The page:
Should We Address The “Momo” Challenge?

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Should We Address The “Momo” Challenge?

Adam Aleksic, Editor-in-Chief

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*The views and opinions expressed in the following piece are those of the author alone and do not necessarily reflect the views and opinions of The Nest or Albany High School.*

“Adam?” My mother called from the other room in her concerned parent tone. “What is the Momo Challenge? Do you know any kids doing it?” That’s how I found out about what “Momo” was in the first place. Since its inception, school districts across the country have sent out emails, tweets, and a full-blown press releases to console a few uninformed parents freaking out over the latest teen trend.

Cue dramatic music.

The “Momo Challenge” is a phenomenon of adolescents on the internet being tempted by the suggestion of committing violent acts like murder and suicide by a surprisingly seductive stranger with a creepy profile picture and a username of “Momo”. It’s ravaging the country and causing the deaths of thousands of children. Except… it’s not.

The entire “Momo” challenge is a hoax. The scary profile picture is a sculpture from a Japanese museum. Multiple police departments have released statements that reports about deaths linked to Momo are categorically false. Fact-checker snopes.com wrote “it’s unlikely that any healthy persons have actually been prompted to engage in acts harmful to themselves or others solely through exposure to something akin to the ‘Momo Challenge’”. In short, school districts seem to be making a mountain out of less than a molehill.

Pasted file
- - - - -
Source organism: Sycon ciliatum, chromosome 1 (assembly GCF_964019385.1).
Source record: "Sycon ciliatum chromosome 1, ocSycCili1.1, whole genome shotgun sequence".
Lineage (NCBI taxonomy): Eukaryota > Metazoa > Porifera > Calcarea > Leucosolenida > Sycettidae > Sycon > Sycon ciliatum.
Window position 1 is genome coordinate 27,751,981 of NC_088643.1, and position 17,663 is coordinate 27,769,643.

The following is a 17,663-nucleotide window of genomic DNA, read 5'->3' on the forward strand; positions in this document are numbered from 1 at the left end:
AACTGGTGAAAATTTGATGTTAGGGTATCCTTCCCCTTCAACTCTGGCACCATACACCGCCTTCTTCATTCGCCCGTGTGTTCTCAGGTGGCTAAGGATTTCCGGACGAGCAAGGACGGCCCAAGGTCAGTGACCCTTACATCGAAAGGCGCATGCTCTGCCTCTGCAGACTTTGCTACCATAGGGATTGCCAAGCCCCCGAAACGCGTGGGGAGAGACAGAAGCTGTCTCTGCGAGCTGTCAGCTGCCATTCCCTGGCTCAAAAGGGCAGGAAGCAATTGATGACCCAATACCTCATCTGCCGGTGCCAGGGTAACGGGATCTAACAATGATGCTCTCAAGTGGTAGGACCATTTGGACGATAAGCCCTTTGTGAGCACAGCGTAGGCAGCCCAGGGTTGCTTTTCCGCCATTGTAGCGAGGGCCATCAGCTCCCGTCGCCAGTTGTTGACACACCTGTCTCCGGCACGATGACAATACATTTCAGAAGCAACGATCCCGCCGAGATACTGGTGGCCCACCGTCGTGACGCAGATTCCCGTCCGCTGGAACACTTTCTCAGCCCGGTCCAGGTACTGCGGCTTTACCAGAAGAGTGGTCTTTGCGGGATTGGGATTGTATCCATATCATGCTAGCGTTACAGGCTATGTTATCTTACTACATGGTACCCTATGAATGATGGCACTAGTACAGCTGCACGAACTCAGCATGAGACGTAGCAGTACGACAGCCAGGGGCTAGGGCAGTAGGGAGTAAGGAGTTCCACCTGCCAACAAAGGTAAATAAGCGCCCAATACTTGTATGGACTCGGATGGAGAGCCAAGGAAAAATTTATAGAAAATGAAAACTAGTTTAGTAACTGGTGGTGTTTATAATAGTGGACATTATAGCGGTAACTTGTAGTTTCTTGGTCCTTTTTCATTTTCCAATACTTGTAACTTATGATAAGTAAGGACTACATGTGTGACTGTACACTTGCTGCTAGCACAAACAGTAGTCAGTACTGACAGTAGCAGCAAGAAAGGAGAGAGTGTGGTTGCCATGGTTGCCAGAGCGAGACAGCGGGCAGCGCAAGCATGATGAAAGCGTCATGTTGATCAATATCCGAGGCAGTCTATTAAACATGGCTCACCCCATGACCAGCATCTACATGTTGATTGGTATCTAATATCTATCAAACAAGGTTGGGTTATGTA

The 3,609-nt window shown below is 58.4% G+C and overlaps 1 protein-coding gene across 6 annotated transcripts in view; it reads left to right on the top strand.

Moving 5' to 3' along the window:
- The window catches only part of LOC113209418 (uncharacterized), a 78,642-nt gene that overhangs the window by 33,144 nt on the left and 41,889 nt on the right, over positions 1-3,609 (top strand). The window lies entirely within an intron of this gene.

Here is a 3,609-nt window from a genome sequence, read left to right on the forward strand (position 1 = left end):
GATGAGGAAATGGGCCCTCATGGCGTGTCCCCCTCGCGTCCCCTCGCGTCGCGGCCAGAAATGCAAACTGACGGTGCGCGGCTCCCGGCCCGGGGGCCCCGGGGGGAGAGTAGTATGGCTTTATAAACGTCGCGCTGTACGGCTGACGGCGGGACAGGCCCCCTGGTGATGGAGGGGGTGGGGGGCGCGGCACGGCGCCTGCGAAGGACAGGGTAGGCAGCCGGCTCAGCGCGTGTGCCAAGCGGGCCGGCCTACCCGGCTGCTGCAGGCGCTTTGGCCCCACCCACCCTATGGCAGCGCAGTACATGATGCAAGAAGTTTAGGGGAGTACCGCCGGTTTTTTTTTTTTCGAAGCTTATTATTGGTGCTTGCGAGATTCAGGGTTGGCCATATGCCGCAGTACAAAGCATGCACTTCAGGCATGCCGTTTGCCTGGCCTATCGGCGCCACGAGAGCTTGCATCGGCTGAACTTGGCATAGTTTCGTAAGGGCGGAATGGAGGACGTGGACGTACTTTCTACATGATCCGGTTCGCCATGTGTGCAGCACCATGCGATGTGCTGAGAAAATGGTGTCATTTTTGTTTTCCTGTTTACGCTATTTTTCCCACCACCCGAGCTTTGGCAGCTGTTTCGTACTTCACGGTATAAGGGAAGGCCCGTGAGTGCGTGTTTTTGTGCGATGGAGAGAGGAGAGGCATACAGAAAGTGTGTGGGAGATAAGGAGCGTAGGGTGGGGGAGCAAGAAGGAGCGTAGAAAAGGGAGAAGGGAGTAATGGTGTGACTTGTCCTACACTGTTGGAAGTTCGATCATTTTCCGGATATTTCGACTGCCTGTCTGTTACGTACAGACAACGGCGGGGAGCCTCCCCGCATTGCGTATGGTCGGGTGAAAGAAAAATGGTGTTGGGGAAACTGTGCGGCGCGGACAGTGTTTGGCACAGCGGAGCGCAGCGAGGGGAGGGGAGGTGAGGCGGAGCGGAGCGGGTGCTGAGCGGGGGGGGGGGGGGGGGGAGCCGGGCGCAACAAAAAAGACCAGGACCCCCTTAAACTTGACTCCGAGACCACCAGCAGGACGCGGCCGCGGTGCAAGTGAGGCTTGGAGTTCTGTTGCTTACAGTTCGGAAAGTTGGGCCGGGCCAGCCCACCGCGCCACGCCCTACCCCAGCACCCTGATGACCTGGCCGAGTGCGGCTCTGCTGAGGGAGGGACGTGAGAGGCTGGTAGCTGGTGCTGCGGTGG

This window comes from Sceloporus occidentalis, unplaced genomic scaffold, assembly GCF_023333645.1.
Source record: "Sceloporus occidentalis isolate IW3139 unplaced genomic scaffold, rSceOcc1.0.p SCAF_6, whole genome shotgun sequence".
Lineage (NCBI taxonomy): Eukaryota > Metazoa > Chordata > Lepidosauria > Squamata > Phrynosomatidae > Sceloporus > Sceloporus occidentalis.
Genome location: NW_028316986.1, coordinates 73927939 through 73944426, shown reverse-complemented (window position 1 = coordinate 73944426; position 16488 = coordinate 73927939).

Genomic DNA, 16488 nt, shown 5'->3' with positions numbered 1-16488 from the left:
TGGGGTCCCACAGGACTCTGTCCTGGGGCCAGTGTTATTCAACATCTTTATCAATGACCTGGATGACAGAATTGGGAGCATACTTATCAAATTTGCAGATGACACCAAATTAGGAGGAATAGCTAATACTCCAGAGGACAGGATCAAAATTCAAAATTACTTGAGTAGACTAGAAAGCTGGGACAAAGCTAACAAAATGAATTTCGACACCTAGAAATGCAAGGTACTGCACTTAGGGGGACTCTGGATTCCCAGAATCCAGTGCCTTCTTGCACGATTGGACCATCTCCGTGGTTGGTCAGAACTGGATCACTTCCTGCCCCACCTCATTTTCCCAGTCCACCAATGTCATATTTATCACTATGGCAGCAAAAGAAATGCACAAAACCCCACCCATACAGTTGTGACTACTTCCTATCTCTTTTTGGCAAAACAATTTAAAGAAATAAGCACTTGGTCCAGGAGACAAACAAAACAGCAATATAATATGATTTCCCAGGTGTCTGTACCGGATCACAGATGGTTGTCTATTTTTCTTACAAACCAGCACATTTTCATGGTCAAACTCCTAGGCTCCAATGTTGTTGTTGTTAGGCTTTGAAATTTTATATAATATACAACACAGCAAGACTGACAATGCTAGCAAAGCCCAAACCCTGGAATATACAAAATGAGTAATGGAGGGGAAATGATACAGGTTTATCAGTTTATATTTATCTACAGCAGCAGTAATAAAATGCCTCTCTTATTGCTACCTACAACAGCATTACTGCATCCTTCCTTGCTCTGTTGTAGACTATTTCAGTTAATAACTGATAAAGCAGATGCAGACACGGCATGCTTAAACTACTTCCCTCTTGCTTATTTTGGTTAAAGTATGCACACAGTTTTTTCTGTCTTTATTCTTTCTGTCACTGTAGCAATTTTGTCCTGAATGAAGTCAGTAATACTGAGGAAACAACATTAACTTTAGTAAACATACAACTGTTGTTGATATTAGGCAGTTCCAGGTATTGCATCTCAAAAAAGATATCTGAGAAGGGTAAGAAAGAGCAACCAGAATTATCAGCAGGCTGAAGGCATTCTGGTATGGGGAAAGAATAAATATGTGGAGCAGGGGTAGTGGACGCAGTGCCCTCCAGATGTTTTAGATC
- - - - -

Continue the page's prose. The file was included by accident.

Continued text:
A New York Times article titled “Momo Is as Real as We’ve Made Her” (which also states “there are no credible reports of children who have been meaningfully influenced by [the] ‘Momo Challenge’”, by the way) asserts that “while Momo really is coming for someone in more or less the manners described, it’s not the children. It’s their parents.” Momo is merely the parents perpetuating panic over “their own biggest fears: what their kids are doing on the internet, and what the internet is doing to their kids”.

Even worse, the extended coverage of the Momo Challenge might be doing more harm than good. Thousands of kids have found out about Momo the same way I did, and had to look at that creepy picture just as I did. It’s not going to harm us, but we’d rather not have to know about a fake problem and deal with our progenitors’ hysterias.

Like the New York Times says, the adults are just causing more issues with their pragmatic attitude towards “Momo”, so why fan the fire?

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